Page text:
That's what I'm trying to squeeze out of people - what is it between those two poles that *really* tips you over the edge to plunk down the gold?

tenbones

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Re: Mechanics or Setting - What sells a game to you?
« Reply #77 on: January 13, 2022, 12:05:04 PM »
@Chris

I'm an oldschool Realms GM. For me there is Greybox, and that's 99% of it. You ain't wrong that the Realms is a horroshow. I just ignore it past 2e.

But I look at Golarion the same way. Pathfinder is a shitshow to me (especially now) but the Savage Worlds Pathfinder is nice and clean, and that's how I want it. I want a setting that gives me a palette to paint my own shit on.

Yep, I can definitely do my own - but this is where the whole idea of plunking down money for a system/setting comes in. Would you do it for an established setting on a different chassis? Realms was just an example - but you may be an outlier to the question, outside of Battletech, which I could think of some systems I'd like to run Battletech on (Mekton/Interlock!)

Steven Mitchell

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Re: Mechanics or Setting - What sells a game to you?
« Reply #78 on: January 13, 2022, 12:41:21 PM »
That's right. But at some point, you're putting gold on the table for a game. For example, I LOOOOVE the setting of Warhammer Fantasy, but I honestly am not a fan of the system. I could probably tolerate 2e, but it "feels" like it could be looser and should scale better for the conceits of the setting.

That's what I'm trying to squeeze out of people - what is it between those two poles that *really* tips you over the edge to plunk down the gold?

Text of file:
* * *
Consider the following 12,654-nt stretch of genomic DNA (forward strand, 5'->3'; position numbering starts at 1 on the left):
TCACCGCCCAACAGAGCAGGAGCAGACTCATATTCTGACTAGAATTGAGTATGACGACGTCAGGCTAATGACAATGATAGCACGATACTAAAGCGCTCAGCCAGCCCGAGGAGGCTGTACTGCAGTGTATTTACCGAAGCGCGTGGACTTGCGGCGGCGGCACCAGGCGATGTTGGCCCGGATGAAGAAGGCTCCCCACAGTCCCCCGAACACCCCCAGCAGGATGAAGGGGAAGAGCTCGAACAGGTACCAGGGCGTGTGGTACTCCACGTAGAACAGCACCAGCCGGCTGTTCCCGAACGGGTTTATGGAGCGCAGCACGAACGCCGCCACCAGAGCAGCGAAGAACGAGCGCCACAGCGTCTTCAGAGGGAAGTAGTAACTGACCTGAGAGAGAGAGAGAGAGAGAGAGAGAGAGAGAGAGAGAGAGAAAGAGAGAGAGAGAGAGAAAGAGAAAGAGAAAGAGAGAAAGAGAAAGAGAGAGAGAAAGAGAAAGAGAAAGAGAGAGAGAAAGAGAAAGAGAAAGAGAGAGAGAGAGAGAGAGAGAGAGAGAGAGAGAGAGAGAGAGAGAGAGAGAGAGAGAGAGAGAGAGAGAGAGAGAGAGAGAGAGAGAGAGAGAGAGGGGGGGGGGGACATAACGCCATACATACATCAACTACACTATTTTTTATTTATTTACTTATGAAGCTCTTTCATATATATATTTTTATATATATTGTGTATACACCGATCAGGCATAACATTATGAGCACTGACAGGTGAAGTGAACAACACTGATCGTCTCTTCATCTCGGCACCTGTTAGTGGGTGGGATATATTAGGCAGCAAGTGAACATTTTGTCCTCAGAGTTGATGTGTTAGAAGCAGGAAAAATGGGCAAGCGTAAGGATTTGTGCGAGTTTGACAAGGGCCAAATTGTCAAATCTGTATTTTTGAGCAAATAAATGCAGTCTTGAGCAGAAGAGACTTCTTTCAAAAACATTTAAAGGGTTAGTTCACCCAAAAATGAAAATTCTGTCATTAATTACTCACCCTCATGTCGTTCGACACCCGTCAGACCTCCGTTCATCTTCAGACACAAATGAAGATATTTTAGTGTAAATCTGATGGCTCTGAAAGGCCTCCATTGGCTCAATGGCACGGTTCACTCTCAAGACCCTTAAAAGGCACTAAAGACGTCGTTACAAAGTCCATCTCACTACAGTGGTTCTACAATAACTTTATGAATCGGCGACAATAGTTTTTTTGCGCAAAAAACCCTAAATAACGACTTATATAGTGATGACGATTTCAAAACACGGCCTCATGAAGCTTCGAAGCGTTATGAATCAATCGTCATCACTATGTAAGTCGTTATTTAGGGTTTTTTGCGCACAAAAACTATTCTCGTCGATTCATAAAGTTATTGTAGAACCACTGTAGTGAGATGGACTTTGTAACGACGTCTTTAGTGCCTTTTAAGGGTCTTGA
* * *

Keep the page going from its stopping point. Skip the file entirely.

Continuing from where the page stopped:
Signal to noise ratio.  It's got to be "this tall" before I'm plunking.  That's first priority for me now.  Second is that the material is of interest, of course.  Since my interests are not usually aligned with what others want, then a lot goes out the window on that point.  Those priorities used to be reversed.  If the setting and/or mechanics appealed, I'd put up with the noise.  WotC fan fiction masquerading as game materials have tipped me over the edge so that I've lost all tolerance for noise in any product, not merely the WotC ones. 

Stonehell is an example of where those reversed priorities have come into play.  It's not a ideal fit for the kind of setting material I want, but not completely off the reservation, either.  It's signal is high.  So I got it, and I'm glad I did.  For me, signal is things I can use, in a good layout so that I can find them.  I don't need "inspiration" or background or vignettes.  Give me solid, substantial material, and I'll bring the other stuff myself. 

Chris24601

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Re: Mechanics or Setting - What sells a game to you?
« Reply #79 on: January 13, 2022, 03:22:24 PM »